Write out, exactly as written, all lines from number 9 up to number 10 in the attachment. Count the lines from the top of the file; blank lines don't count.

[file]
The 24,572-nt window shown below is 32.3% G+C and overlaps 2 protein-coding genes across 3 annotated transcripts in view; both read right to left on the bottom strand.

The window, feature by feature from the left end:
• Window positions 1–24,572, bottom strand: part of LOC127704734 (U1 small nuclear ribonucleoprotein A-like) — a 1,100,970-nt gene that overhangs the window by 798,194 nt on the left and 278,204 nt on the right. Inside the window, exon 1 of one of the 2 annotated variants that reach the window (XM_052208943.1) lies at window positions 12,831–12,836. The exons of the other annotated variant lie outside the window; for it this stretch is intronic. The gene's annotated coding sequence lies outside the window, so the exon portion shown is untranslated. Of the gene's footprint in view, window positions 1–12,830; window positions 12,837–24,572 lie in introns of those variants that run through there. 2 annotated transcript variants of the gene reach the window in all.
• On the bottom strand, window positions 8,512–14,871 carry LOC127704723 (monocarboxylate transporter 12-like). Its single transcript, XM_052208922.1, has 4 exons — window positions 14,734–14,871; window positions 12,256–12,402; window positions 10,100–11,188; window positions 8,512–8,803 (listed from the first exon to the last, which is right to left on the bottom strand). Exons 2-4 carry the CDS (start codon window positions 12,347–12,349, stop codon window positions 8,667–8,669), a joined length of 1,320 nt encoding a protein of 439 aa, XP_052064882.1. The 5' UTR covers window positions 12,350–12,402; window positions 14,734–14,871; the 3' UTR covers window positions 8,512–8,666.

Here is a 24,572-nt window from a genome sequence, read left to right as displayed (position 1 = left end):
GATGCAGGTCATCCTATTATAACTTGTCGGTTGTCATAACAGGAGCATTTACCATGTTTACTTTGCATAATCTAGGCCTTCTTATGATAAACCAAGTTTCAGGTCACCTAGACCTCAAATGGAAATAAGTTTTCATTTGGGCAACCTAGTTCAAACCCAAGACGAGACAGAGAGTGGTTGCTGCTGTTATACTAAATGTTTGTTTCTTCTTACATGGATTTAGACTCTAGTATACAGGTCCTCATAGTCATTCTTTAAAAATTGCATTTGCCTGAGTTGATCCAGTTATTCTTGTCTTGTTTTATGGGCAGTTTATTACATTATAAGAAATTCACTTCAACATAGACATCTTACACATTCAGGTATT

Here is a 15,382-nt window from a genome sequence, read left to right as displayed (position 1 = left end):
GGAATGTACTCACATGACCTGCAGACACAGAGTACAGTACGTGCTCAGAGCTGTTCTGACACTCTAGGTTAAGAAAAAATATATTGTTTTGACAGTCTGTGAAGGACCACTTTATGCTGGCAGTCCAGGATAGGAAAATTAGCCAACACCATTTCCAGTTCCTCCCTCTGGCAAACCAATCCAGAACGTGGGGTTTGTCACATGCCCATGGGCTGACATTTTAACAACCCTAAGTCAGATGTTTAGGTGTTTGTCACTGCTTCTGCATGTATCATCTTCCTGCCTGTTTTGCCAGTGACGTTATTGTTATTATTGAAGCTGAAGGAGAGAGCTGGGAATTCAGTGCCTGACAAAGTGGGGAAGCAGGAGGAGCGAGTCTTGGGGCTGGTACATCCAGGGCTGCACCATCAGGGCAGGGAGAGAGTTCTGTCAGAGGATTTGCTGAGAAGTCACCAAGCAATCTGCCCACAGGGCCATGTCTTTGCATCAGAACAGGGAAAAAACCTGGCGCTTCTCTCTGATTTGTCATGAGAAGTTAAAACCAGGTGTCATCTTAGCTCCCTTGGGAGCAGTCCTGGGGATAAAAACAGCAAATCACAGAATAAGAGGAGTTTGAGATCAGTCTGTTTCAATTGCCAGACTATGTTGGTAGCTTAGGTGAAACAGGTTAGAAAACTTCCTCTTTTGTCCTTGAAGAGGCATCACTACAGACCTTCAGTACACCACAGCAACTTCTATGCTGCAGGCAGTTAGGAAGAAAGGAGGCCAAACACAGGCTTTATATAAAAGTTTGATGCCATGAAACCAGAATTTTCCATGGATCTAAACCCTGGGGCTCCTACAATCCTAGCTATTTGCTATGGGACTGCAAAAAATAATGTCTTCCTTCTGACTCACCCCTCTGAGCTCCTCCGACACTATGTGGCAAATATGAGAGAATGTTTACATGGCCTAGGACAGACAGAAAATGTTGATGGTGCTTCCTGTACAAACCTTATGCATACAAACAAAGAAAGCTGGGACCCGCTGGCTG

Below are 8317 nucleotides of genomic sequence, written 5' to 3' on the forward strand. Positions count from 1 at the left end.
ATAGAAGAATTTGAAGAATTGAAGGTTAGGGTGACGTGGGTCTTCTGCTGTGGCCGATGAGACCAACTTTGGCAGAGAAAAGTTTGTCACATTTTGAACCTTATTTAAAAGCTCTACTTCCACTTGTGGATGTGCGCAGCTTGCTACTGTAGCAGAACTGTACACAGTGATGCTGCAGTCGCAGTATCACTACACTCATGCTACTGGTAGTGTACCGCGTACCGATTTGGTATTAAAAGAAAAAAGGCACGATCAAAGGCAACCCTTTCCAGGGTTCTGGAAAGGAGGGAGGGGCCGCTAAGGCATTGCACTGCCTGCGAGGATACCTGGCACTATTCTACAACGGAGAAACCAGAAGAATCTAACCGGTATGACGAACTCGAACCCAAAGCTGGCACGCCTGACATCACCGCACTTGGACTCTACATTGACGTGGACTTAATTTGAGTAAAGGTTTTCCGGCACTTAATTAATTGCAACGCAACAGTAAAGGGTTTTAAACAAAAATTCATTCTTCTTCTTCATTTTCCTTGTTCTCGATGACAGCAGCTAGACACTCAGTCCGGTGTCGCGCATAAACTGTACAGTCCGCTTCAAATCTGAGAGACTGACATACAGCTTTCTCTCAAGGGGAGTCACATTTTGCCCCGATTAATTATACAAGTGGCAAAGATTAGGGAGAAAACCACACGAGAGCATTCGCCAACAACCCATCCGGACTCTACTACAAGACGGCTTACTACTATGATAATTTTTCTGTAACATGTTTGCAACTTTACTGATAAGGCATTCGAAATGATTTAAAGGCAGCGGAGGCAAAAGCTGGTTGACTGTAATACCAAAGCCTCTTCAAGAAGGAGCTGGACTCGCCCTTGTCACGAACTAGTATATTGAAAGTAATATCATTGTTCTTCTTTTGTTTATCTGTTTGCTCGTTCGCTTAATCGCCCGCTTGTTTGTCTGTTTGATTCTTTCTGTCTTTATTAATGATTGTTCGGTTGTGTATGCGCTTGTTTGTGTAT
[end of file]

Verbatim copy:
Below are 8317 nucleotides of genomic sequence, written 5' to 3' on the forward strand. Positions count from 1 at the left end.
ATAGAAGAATTTGAAGAATTGAAGGTTAGGGTGACGTGGGTCTTCTGCTGTGGCCGATGAGACCAACTTTGGCAGAGAAAAGTTTGTCACATTTTGAACCTTATTTAAAAGCTCTACTTCCACTTGTGGATGTGCGCAGCTTGCTACTGTAGCAGAACTGTACACAGTGATGCTGCAGTCGCAGTATCACTACACTCATGCTACTGGTAGTGTACCGCGTACCGATTTGGTATTAAAAGAAAAAAGGCACGATCAAAGGCAACCCTTTCCAGGGTTCTGGAAAGGAGGGAGGGGCCGCTAAGGCATTGCACTGCCTGCGAGGATACCTGGCACTATTCTACAACGGAGAAACCAGAAGAATCTAACCGGTATGACGAACTCGAACCCAAAGCTGGCACGCCTGACATCACCGCACTTGGACTCTACATTGACGTGGACTTAATTTGAGTAAAGGTTTTCCGGCACTTAATTAATTGCAACGCAACAGTAAAGGGTTTTAAACAAAAATTCATTCTTCTTCTTCATTTTCCTTGTTCTCGATGACAGCAGCTAGACACTCAGTCCGGTGTCGCGCATAAACTGTACAGTCCGCTTCAAATCTGAGAGACTGACATACAGCTTTCTCTCAAGGGGAGTCACATTTTGCCCCGATTAATTATACAAGTGGCAAAGATTAGGGAGAAAACCACACGAGAGCATTCGCCAACAACCCATCCGGACTCTACTACAAGACGGCTTACTACTATGATAATTTTTCTGTAACATGTTTGCAACTTTACTGATAAGGCATTCGAAATGATTTAAAGGCAGCGGAGGCAAAAGCTGGTTGACTGTAATACCAAAGCCTCTTCAAGAAGGAGCTGGACTCGCCCTTGTCACGAACTAGTATATTGAAAGTAATATCATTGTTCTTCTTTTGTTTATCTGTTTGCTCGTTCGCTTAATCGCCCGCTTGTTTGTCTGTTTGATTCTTTCTGTCTTTATTAATGATTGTTCGGTTGTGTATGCGCTTGTTTGTGTAT